I have four sons, all of whom have several varieties of white socks. Laundry day is an avalanche of similar socks, a cascade of almost-matches. I had no idea that so many different types of white sport socks existed. I once counted more than sixty different varieties, in a moment of frustration when counting styles of socks seemed more productive that trying to match them. Such compare/contrast exercises of scrutinizing the width of the ribbing, the toe stitching, or the brand have become Saturday's gauntlet.
A few years ago I began what has proved to be a mission that had, until very recently, remained unaccomplished. I set my mind to developing a strategy for managing the socks in our household.
First, I bought tiny, plastic snaps from the fabric store, along with some fabric glue, and glued the snaps to the top edge of the socks. The plan was this: the boys would snap their socks together when they took them off. Then they would stay together throughout the washing and drying events and emerge from the laundry already mated. It didn't work. The children, of course, didn't snap their socks together. The snaps came off of the socks and, when they didn't come off, the snaps proved a scratchy nuisance to the wearer.
Plan B involved having everyone tie their socks together before they put them into the wash. This was a modest improvement over sock snaps, but once again my dependency on young boys to keep the system working was a fatal flaw.
A friend, to whom I had confided my sock problems, had the genius idea of using lingerie bags. Each boy would have his own lingerie bag, into which he would place his socks. This seemed a great solution, despite the fact that I needed about ten lingerie bags of decent quality to harness the bulkiness of our socks. After the initial investment in lingerie bags, we embarked on the new system, which derailed when we failed to solve problems with where the sock bags would live in their rooms and how to manage additional socks coming off feet when the sock bags were still in the spin cycle.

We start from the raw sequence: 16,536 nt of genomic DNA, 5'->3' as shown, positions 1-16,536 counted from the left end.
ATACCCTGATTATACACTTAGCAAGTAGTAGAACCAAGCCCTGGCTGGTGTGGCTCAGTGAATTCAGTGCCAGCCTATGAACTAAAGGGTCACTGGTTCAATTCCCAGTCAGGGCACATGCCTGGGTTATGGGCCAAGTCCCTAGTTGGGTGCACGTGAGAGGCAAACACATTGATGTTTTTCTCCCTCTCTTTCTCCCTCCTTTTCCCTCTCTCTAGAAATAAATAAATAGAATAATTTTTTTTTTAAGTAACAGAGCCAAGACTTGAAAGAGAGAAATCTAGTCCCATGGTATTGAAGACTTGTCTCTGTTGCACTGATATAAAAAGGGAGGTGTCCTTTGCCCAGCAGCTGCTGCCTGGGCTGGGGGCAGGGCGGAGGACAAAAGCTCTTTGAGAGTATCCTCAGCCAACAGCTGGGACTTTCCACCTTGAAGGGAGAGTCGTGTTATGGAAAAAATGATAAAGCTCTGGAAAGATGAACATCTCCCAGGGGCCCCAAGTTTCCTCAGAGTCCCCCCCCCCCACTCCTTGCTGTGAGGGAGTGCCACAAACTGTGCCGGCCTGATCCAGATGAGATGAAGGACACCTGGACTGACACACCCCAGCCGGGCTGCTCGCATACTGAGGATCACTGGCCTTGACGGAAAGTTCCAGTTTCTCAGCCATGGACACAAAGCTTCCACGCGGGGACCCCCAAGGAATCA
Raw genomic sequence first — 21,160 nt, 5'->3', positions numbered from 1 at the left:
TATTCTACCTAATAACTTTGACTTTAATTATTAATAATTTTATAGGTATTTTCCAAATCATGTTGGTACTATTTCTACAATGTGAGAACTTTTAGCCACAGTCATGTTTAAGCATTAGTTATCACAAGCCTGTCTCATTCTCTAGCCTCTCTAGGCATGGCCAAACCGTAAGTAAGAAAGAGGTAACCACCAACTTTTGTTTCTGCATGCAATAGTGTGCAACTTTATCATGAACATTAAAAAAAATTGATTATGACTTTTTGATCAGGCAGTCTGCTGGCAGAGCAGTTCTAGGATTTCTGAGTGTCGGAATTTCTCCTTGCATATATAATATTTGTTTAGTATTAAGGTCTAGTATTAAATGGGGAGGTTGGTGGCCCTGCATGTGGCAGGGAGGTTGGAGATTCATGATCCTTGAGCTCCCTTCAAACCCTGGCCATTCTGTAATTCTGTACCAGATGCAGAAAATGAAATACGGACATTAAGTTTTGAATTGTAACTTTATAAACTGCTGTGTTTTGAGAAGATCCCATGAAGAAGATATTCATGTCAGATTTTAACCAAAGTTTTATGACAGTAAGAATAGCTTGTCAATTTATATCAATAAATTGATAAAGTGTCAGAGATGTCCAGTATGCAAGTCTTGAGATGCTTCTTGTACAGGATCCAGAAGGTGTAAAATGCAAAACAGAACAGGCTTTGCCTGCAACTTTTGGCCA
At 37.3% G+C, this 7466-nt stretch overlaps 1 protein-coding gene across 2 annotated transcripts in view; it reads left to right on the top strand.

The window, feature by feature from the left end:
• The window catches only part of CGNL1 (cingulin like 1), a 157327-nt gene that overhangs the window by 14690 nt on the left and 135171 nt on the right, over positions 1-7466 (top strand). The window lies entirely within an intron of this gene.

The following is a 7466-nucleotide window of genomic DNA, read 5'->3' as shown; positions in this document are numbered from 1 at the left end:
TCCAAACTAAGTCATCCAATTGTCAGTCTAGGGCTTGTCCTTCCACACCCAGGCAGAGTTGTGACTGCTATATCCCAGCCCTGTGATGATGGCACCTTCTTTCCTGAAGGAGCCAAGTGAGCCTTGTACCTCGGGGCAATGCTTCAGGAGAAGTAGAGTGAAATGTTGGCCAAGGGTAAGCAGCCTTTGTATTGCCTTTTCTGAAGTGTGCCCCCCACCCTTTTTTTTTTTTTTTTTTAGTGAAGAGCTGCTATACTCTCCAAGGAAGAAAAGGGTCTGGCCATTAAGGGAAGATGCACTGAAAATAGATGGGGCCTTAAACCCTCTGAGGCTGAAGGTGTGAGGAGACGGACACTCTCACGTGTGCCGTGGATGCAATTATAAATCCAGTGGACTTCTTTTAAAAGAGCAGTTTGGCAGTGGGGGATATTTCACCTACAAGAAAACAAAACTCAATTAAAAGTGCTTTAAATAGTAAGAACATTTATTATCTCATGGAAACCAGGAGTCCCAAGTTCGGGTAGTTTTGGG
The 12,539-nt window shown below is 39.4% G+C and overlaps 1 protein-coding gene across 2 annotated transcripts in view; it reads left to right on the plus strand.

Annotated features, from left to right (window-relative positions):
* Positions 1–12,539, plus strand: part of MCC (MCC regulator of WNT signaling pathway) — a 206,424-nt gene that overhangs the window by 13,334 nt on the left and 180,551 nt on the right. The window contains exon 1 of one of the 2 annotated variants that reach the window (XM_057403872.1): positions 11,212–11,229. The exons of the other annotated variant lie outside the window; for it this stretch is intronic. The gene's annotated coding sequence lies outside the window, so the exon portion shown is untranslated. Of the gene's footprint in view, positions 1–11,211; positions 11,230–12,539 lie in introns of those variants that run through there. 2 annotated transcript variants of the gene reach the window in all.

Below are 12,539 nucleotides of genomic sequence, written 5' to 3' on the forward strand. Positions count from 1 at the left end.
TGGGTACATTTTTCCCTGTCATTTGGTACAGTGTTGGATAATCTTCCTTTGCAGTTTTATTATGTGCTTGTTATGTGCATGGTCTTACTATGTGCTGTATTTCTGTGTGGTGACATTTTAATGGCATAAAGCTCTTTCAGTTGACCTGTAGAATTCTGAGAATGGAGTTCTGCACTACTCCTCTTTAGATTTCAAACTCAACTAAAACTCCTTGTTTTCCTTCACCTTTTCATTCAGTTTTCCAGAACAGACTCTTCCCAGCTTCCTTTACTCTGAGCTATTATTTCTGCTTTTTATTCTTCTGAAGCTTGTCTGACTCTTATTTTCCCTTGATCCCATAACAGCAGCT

This sock struggle being only one of the management issues I am perpetually working through in my personal and my professional life, I spent $50 dollars and hired a professional organizer to advise me. She said to hire a professional assistant because I was trying to manage too much. I was relieved for her professional validation of my struggle, as I couldn't have summed it up better myself.
So I hired Katherine, a recent college graduate with skills in sock matching, Photoshop, and technical writing. One day as we were folding laundry she asked, "Why do you match everyone's socks?" I thought for a moment. And then the non-solution hit me. Matching socks was really a non-problem, because it was work that did not have to be done, at least not by me. So I set up baskets for each boy. I sort the socks by child and then I began requiring them to match them.
I spent two years, on and off, trying to make the task of matching socks manageable, only to realize that I was solving a problem that didn't really exist. My array of strategies was merely energy spent toward making a complicated, and finally unnecessary task, even more complicated.
As coaches in schools, we tend to do this. We create forms and procedures in an effort to manage the information, the resources, and the schedules that clutter our school lives. Before you create another form to solve another non-problem, ask yourself, "Is this really a problem?" or "How does solving this problem really help us?" You may find you save yourself much time and headache if you adhere to a "less is more" philosophy and expend your energy puzzling through to the necessary core of some dimension of your work, rather than creating more work with even less productivity. Now, as I find myself creating systems to manage my work, I as myself, "Am I putting snaps on the socks again?" and this metaphorical reminder helps me reign in my type-A tendency to over-think and over-organize.